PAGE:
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Framed Pictures, Canvas Prints
Posters & Jigsaws since 2004

Cereal Gallery

Available as Framed Photos, Canvas Prints, Wall Art and Gift Items

Choose from 48 pictures in our Cereal collection for your Wall Art or Photo Gift. Popular choices include Framed Photos, Canvas Prints, Posters and Jigsaw Puzzles. All professionally made for quick delivery.

The Corn-Laws, 1845. Creator: Unknown Featured Print

The Corn-Laws, 1845. Creator: Unknown

The Corn-Laws, 1845. Descriptive History of the Laws relative to the Importation and Exportation of Corn'. Article discussing the the Corn Laws, tariffs and other trade restrictions on imported food and grain enforced in the United Kingdom between 1815 and 1846. The word corn denotes all cereal grains, including wheat, oats and barley. The laws were designed to keep grain prices high to favour domestic producers, and to block the import of cheap grain, initially by simply forbidding importation below a set price, and later by imposing steep import duties, making it too expensive to import grain from abroad, even when food supplies were short. From "Illustrated London News", 1845, Vol VII

© The Print Collector/Heritage Images

Cyrus McCormicks reaping machine of 1831 (patented 1834), c1851 Featured Print

Cyrus McCormicks reaping machine of 1831 (patented 1834), c1851

Cyrus McCormick's reaping machine of 1831 (patented 1834), c1851. This, the first widely adopted reaping machine, was shown at the Great Exhibition of 1851 in London where it was awarded a gold medal. Drawn by horses, the machine cut the corn and left it lying in swathes in the harvest field. The figure in the foreground is gathering the corn and tying it into sheaves which would be stood up in stooks, bottom right, to dry before being carried away and stored in stacks. Later models would include a mechanism to bind the corn in sheaves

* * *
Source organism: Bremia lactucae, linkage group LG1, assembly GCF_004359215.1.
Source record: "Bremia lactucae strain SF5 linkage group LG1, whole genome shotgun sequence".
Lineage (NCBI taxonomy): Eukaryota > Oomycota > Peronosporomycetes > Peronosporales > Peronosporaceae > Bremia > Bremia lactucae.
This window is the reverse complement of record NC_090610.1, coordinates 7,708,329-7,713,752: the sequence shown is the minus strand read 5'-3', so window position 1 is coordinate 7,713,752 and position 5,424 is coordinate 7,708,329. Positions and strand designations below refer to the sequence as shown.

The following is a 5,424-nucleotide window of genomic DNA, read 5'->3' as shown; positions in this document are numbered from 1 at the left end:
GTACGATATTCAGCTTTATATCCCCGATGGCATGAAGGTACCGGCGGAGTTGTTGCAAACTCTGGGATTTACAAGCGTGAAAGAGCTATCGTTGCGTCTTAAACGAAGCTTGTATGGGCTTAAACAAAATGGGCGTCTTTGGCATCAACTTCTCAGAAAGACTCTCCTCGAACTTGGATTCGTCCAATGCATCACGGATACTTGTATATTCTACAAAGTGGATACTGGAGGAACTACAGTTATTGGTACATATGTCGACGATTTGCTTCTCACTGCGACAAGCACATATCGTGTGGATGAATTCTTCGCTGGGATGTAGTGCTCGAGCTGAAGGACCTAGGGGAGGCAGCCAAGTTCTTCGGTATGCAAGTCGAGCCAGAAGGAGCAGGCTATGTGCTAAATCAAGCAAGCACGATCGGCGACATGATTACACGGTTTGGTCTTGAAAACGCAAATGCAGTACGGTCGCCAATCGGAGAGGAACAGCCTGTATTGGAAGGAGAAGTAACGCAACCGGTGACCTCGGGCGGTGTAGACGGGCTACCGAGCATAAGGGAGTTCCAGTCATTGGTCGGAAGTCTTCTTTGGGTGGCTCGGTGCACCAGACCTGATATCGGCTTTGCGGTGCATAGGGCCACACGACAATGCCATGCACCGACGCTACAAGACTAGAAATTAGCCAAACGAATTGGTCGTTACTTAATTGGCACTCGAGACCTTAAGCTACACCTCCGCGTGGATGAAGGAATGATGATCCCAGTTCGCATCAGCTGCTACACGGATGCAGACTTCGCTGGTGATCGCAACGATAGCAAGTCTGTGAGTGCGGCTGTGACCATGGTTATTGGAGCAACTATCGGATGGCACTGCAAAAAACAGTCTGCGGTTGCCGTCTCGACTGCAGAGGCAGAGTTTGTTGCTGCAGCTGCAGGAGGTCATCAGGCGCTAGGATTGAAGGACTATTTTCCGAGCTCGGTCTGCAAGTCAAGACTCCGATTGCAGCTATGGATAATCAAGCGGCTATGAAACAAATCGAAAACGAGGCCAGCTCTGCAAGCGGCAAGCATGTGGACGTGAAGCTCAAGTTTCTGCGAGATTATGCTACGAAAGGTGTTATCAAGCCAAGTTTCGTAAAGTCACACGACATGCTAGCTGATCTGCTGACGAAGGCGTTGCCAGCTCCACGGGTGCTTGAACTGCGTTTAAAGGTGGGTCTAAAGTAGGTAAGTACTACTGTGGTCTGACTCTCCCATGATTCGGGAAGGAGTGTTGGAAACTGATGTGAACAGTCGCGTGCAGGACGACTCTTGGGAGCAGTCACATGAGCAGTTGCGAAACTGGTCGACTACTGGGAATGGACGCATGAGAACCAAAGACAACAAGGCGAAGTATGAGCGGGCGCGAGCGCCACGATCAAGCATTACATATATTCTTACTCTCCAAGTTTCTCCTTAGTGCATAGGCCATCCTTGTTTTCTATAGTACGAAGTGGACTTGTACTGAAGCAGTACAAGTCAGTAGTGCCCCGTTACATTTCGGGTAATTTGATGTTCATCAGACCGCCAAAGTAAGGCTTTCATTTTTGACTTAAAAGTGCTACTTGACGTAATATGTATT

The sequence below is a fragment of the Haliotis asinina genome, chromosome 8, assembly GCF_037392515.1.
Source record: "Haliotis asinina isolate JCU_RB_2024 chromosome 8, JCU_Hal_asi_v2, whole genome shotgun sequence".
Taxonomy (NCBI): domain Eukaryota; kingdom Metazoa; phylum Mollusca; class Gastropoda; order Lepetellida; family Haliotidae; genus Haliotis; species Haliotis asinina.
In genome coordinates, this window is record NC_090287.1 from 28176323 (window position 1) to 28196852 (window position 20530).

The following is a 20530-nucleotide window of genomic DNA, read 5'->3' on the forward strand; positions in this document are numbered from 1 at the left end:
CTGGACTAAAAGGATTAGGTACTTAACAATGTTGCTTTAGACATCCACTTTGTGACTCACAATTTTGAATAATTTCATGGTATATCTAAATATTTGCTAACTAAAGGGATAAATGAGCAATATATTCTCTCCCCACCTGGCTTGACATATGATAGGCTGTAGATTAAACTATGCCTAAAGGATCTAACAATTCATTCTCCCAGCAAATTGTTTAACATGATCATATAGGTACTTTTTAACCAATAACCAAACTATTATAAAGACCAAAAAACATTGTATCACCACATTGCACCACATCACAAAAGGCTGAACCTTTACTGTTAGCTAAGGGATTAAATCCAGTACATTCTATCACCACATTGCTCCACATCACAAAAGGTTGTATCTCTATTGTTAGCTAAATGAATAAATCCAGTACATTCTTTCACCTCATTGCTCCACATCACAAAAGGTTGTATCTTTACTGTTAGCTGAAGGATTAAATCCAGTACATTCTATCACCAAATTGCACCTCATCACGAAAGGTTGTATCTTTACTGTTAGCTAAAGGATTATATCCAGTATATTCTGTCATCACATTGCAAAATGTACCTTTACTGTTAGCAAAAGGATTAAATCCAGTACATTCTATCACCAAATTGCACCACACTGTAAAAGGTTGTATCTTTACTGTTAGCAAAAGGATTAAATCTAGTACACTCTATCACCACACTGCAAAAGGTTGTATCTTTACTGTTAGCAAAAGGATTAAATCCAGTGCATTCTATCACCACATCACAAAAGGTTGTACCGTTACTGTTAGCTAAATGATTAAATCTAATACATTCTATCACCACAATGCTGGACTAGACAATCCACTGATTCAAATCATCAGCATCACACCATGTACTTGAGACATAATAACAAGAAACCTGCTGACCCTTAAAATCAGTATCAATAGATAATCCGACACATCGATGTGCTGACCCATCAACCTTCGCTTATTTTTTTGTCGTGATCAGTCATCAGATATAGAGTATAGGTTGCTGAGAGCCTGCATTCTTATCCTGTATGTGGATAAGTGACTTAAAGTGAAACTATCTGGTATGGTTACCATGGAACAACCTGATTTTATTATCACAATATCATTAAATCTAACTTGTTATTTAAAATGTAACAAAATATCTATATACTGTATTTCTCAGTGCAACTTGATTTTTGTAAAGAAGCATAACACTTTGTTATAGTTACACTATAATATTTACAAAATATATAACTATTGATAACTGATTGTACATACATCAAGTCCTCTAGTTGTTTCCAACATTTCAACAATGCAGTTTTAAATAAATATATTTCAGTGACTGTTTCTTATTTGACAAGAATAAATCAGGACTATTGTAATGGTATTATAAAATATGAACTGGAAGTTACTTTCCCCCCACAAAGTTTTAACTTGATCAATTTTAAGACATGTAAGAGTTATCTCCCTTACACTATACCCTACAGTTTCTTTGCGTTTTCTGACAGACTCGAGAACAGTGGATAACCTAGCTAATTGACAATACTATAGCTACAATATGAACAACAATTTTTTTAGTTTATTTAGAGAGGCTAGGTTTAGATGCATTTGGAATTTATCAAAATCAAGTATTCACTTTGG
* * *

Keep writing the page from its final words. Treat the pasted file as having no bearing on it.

© Oxford Science Archive / Heritage-Images

Crop rotation: harvesting corn, 1855 Featured Print

Crop rotation: harvesting corn, 1855

Crop rotation: harvesting corn, 1855. Reaping with a scythe, binding and stooking. Crop rotation is the practice of growing different crops alternately on the same patch of ground over a cycle of several years in order to protect the health and fertility of the soil. In Norfolk a 4-course system of crop rotation was practised, with wheat planted the first year, followed by turnips, then barley, often underplanted with grass or grass and clover ley to be used for hay or grazing in the fourth year

© Ann Ronan Picture Library / Heritage-Images